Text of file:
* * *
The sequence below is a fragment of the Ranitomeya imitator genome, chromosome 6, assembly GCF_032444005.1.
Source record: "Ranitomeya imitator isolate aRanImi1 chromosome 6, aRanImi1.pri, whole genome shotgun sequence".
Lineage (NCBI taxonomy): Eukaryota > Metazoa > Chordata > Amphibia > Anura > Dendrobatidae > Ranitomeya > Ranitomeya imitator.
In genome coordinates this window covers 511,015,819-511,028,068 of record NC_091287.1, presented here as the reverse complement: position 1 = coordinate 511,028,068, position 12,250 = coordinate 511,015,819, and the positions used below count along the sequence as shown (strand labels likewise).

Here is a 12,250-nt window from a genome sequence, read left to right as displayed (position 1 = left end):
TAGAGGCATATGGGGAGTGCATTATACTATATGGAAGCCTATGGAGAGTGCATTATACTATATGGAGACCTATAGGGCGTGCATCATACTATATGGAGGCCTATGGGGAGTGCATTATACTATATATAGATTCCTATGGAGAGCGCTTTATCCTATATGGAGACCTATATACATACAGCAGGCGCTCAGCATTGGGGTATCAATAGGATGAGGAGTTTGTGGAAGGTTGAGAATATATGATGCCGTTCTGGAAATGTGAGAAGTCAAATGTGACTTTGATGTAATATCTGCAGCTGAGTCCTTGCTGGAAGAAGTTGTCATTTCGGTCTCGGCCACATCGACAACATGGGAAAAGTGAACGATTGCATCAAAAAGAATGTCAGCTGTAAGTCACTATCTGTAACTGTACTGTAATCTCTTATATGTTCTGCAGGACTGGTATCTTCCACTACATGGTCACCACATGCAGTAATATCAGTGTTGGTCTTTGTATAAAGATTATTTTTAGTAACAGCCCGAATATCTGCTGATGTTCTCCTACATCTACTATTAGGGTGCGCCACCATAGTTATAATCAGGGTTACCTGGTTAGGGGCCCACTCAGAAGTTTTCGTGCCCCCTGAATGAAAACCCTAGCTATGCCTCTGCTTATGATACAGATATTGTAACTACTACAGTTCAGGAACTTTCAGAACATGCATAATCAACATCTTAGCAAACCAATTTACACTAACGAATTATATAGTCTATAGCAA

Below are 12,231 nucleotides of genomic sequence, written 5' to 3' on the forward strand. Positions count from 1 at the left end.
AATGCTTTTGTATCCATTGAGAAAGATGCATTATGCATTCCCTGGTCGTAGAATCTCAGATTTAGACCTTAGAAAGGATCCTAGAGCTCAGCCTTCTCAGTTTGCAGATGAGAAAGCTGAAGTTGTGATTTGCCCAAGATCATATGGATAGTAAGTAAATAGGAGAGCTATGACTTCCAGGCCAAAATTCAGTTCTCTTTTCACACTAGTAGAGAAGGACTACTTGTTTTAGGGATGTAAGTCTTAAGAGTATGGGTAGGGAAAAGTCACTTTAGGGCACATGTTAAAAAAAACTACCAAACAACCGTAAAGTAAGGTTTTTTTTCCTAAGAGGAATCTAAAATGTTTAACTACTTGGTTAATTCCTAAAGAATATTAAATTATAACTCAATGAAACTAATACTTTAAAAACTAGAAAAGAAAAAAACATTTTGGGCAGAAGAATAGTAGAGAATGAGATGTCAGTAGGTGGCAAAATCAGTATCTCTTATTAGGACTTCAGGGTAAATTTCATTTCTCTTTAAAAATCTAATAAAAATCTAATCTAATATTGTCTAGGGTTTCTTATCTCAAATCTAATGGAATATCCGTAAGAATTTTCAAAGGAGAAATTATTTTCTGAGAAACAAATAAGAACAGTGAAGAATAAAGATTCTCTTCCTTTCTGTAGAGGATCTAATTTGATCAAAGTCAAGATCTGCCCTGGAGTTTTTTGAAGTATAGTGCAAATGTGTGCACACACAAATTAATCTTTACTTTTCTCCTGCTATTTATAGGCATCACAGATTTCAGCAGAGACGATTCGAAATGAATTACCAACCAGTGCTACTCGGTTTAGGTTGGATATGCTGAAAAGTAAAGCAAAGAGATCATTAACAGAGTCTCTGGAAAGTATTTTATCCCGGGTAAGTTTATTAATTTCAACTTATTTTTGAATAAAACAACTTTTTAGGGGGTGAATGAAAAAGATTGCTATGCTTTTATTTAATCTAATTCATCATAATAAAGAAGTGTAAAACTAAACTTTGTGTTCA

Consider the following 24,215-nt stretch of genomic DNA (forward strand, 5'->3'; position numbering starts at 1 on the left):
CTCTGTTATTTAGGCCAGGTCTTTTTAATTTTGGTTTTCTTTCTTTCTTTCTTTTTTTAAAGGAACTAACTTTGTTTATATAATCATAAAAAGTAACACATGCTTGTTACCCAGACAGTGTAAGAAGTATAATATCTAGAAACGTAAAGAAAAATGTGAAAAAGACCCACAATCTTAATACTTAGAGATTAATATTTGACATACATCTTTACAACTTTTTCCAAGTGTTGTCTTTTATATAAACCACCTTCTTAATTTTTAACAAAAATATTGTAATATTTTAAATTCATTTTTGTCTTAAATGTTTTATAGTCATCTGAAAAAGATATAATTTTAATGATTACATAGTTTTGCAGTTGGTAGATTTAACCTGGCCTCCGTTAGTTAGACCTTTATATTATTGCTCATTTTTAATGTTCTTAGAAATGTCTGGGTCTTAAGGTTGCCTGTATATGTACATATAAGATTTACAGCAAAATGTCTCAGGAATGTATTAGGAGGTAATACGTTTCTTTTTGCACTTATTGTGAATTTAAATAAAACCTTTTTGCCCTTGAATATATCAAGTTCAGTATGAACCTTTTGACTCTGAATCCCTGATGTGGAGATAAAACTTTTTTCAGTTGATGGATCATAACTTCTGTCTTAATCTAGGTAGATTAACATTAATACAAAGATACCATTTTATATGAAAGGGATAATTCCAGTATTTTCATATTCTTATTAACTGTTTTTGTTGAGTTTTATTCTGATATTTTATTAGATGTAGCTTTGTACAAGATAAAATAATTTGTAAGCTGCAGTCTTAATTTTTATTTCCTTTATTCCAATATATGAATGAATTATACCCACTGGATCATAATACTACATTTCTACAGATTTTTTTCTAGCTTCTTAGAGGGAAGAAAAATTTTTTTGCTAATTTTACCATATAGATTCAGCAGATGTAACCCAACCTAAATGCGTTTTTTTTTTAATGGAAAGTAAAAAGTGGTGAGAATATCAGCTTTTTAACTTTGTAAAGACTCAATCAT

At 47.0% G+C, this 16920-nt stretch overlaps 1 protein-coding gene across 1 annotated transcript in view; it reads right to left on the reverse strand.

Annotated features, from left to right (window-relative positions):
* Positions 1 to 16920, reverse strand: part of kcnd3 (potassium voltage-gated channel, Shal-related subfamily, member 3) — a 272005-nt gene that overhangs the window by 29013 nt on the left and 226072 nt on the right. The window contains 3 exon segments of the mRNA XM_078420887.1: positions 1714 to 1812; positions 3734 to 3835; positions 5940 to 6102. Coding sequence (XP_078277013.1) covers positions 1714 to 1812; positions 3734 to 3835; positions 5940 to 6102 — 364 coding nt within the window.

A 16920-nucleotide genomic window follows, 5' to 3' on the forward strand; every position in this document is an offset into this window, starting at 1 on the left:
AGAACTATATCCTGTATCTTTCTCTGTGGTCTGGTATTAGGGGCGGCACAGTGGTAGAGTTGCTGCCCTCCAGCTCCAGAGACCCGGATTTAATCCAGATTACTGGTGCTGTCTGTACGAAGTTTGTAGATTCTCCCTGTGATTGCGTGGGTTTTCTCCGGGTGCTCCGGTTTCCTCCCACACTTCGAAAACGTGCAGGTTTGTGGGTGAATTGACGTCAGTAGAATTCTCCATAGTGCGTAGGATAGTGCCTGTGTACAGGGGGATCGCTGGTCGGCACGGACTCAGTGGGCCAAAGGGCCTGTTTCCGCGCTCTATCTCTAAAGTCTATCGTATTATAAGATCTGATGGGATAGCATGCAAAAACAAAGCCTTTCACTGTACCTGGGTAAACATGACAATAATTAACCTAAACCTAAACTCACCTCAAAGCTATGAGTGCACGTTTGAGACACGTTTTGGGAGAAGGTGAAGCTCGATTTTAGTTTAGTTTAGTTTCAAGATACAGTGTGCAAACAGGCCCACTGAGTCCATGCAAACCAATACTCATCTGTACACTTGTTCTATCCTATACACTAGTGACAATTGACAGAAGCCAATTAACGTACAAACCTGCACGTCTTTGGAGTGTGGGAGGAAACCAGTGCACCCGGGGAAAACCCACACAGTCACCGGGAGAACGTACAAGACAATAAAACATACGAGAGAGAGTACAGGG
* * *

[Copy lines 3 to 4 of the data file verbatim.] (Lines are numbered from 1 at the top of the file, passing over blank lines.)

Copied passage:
Lineage (NCBI taxonomy): Eukaryota > Metazoa > Chordata > Amphibia > Anura > Dendrobatidae > Ranitomeya > Ranitomeya imitator.
In genome coordinates this window covers 511,015,819-511,028,068 of record NC_091287.1, presented here as the reverse complement: position 1 = coordinate 511,028,068, position 12,250 = coordinate 511,015,819, and the positions used below count along the sequence as shown (strand labels likewise).